As of September 12, no one had claimed responsibility for the attack in Vladikavkaz, even though the leader of the Caucasus Emirate, Doku Umarov, promised to continue attacks in a video posted on September 9, the same day as the attack. On August 21, an Ingush jamaat claimed responsibility for a suicide bomb attack on August 17 that was thwarted by police at a checkpoint in North Ossetia (www.hunafa.com, August 21). The latest suicide bomber reportedly came through the same checkpoint. So, it is highly likely that the Ingush insurgency was behind the attack.
The newspaper Vremya Novostei connected the suicide bombing in Vladikavkaz on September 9 with the suicide bombing in Buinaksk, Dagestan, on September 5 and an attack on the Irganai hydroelectric plant, also in Dagestan, tagging them as a “preplanned attack by the militants against the federal authorities” similar to the Moscow apartment bombings in 1999 and a later series of terror attacks, including the 2004 Beslan hostage taking (www.vremya.ru, September 10).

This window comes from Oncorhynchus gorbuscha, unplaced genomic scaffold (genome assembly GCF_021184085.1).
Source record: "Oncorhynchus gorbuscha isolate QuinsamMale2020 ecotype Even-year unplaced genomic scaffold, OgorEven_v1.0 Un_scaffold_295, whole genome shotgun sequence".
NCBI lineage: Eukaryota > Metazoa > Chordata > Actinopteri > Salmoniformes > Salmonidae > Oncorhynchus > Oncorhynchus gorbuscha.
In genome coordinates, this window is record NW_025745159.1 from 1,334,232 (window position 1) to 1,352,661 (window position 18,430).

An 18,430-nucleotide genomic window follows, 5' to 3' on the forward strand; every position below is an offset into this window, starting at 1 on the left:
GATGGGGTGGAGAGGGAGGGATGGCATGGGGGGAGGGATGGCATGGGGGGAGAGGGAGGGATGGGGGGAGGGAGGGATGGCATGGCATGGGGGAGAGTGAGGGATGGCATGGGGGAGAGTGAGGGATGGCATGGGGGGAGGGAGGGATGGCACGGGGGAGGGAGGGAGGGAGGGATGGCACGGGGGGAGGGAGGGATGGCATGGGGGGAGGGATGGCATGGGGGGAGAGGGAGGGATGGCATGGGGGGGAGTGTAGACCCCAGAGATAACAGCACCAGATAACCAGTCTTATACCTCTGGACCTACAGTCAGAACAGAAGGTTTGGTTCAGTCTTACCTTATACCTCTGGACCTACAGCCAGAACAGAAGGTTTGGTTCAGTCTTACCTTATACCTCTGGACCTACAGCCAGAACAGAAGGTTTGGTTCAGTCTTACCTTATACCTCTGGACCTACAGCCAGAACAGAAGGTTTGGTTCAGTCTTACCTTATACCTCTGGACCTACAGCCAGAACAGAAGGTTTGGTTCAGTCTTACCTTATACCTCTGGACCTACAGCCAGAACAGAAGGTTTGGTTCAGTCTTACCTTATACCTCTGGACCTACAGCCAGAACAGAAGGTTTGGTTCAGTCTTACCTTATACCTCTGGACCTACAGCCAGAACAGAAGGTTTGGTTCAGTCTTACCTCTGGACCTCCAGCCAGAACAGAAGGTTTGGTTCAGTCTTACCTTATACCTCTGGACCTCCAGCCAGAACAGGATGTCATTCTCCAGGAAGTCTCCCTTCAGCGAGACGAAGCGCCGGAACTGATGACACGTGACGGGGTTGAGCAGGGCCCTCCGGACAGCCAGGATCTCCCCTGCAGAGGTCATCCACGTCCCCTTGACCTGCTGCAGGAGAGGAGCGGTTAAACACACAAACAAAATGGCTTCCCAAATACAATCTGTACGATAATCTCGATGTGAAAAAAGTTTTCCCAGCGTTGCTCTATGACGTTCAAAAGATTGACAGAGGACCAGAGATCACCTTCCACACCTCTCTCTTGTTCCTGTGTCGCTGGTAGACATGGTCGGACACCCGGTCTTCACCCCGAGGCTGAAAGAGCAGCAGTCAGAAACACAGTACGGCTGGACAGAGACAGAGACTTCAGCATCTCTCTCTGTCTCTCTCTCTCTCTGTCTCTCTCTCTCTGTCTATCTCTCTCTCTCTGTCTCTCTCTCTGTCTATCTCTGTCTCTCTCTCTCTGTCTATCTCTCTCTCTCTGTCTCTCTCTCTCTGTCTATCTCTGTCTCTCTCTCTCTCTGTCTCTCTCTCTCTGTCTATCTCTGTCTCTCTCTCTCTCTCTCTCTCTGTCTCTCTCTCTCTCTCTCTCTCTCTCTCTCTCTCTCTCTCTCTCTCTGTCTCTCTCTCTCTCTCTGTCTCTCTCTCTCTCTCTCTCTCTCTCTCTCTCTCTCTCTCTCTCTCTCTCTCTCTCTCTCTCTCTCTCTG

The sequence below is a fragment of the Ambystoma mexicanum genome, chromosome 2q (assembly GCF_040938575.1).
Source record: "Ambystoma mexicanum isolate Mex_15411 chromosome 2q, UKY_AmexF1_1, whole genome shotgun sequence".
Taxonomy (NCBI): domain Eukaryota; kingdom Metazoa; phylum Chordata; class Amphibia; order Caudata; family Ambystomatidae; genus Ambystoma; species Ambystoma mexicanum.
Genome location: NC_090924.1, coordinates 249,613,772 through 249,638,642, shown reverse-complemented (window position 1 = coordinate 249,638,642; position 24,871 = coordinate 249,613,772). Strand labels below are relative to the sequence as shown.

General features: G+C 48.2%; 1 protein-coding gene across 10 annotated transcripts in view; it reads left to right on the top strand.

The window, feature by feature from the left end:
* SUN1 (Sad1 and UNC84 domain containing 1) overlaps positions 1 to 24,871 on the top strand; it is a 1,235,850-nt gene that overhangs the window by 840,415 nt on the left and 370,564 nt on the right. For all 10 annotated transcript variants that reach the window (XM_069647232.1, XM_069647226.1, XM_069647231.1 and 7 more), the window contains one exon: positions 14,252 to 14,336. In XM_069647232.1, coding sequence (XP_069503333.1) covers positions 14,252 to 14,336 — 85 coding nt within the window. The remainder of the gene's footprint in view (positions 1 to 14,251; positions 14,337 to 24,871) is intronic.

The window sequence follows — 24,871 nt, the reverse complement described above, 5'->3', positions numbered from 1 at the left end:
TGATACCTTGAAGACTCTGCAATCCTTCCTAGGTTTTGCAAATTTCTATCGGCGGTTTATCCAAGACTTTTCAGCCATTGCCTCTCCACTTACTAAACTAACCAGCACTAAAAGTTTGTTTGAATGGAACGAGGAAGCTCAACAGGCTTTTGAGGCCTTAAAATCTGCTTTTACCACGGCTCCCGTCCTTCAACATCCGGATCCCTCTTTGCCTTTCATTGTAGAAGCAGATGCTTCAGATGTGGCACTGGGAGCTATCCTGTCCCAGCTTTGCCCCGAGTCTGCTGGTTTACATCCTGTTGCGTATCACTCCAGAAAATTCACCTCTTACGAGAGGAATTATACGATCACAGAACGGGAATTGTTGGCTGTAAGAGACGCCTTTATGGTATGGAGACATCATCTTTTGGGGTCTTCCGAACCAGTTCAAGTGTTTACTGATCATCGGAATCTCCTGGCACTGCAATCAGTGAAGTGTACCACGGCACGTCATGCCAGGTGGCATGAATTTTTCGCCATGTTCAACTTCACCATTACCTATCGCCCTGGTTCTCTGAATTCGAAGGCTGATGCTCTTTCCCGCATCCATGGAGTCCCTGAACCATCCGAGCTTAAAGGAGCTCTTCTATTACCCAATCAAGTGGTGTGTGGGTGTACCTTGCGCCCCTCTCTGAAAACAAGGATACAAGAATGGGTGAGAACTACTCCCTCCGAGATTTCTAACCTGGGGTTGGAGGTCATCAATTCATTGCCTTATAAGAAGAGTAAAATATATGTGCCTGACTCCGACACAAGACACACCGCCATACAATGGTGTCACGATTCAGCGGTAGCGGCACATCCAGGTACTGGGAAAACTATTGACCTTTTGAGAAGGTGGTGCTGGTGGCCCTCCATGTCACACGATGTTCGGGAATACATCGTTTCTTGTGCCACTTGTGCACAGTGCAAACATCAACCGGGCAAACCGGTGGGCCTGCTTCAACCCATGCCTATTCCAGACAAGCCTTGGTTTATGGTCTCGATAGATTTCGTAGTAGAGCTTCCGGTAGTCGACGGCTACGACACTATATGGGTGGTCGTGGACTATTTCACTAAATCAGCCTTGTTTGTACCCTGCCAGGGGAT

Radio Ekho Moskvy’s editor-in-chief, Aleksei Venediktov, considered the attacks in a wider perspective, linking them to the struggle for political power. “Why [are there] explosions, when there is a fight going on for power, for property?” he asked, suggesting “Because there are no other mechanisms for settling [differences]. [They] do not trust Moscow” (www.echo.msk.ru, September 11).